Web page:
Recently, vampires have risen from the grave to claim the title as the hottest cold-blooded species on the silver and small screens.
Vampires have haunted the human imagination for many years. Dracula – from Bram Stoker’s novel of the same name – was one of the first rich, attractive European men to set pulses aflutter. Depicting vampirism as demonic possession (with a subtext of syphilis), Dracula was about sex, death and blood, and struck a chord with the straight-laced readership of Victorian Europe. Dracula first appeared in celluloid in German director F. W. Murnau’s Nosferatu (1922): a film that follows the themes and ideas in the novel Dracula, but couldn’t be called as such for copyright reasons. ‘Count Dracula’ was disguised as ‘Count Orlock’ in this early adaptation. Since then, Dracula has appeared in Dracula (1931), The Horror of Dracula (1958) and Bram Stoker’s Dracula (1992) – to name only a few.
The blood-sucking fiends have entered the popular consciousness; a staple in the diet of science fiction and fantasy works. From the more serious science-based, I Am Legend by Richard Matheson (adapted for the screen three times), to the hugely popular Anne Rice series, The Vampire Chronicles, to the overly erotic Laurell K Hamilton’s Anita Blake: Vampire Hunter series, vampires have continued to capture the human consciousness.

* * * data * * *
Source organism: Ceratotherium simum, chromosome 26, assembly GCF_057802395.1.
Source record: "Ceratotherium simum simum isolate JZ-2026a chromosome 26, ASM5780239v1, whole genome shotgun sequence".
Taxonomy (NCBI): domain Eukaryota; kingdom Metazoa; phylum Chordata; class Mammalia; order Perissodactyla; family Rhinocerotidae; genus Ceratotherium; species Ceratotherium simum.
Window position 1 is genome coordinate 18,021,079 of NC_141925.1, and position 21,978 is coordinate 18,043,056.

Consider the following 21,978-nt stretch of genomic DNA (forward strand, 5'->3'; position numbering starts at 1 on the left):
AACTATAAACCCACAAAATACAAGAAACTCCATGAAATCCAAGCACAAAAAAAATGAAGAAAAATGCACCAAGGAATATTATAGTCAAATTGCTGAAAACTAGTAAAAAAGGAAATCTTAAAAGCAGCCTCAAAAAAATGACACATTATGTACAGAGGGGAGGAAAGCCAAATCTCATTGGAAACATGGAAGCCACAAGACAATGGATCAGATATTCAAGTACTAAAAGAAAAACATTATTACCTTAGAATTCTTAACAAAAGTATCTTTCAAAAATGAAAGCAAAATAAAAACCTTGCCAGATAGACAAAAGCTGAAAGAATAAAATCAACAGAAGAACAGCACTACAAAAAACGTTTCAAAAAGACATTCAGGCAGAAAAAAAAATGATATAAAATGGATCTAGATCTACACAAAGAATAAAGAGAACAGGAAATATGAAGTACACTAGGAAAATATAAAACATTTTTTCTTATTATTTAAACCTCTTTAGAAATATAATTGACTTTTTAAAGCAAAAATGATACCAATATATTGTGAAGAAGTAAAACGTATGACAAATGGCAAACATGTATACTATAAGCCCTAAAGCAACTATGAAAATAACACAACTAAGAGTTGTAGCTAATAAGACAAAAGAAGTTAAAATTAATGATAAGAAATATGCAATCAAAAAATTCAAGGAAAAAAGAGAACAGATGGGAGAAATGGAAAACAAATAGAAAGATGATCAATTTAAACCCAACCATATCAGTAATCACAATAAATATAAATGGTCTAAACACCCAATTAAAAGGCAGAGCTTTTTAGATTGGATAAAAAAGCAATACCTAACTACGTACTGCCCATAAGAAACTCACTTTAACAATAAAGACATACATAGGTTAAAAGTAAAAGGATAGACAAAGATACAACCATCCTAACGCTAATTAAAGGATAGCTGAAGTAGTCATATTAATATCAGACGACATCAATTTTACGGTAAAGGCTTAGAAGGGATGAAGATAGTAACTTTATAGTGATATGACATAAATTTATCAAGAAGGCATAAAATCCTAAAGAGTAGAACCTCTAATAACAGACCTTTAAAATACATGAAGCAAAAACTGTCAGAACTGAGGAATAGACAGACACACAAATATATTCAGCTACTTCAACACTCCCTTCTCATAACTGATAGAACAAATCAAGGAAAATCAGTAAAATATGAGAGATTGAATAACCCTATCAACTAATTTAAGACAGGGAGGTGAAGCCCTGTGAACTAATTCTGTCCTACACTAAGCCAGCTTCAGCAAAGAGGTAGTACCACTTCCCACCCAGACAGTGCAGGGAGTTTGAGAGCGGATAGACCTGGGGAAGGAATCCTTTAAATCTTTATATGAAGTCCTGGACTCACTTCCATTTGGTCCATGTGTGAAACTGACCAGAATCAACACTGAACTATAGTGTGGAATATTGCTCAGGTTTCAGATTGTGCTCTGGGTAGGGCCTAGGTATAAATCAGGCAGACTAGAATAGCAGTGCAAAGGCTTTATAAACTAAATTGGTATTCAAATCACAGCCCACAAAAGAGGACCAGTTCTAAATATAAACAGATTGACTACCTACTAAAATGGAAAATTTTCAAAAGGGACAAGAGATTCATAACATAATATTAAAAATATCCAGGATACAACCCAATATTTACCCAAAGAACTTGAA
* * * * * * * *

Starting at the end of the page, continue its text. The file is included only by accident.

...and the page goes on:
But what is it exactly about the undead that makes mere human hearts beat so hard? The fact that all vampires appear to be really, really ridiculously good-looking is an obvious point. Everyone wants to get it on with the undead – even those who should be slaying them.
Buffy the Vampire Slayer, the title character of Joss Whedon’s critically acclaimed television series, which ran from 1997 to 2003 (not the ill-fated film), declared her love for not one, but two vampires throughout the show’s seven seasons. Buffy followed a sixteen-year-old slayer as she battled her way through the Hell Mouth and high school alike. Buffy featured a brand of vampire that was certainly demonic, but also capable of human emotions: love, hate, selfishness, and sadness. Joss Whedon, mastermind planner, also made sure that his vampires remained relatively truthful to myths and folklore. His vampires were unlikely to enjoy a picnic in sunlight, never ate garlic bread, and could be ended by a swift stake through the heart.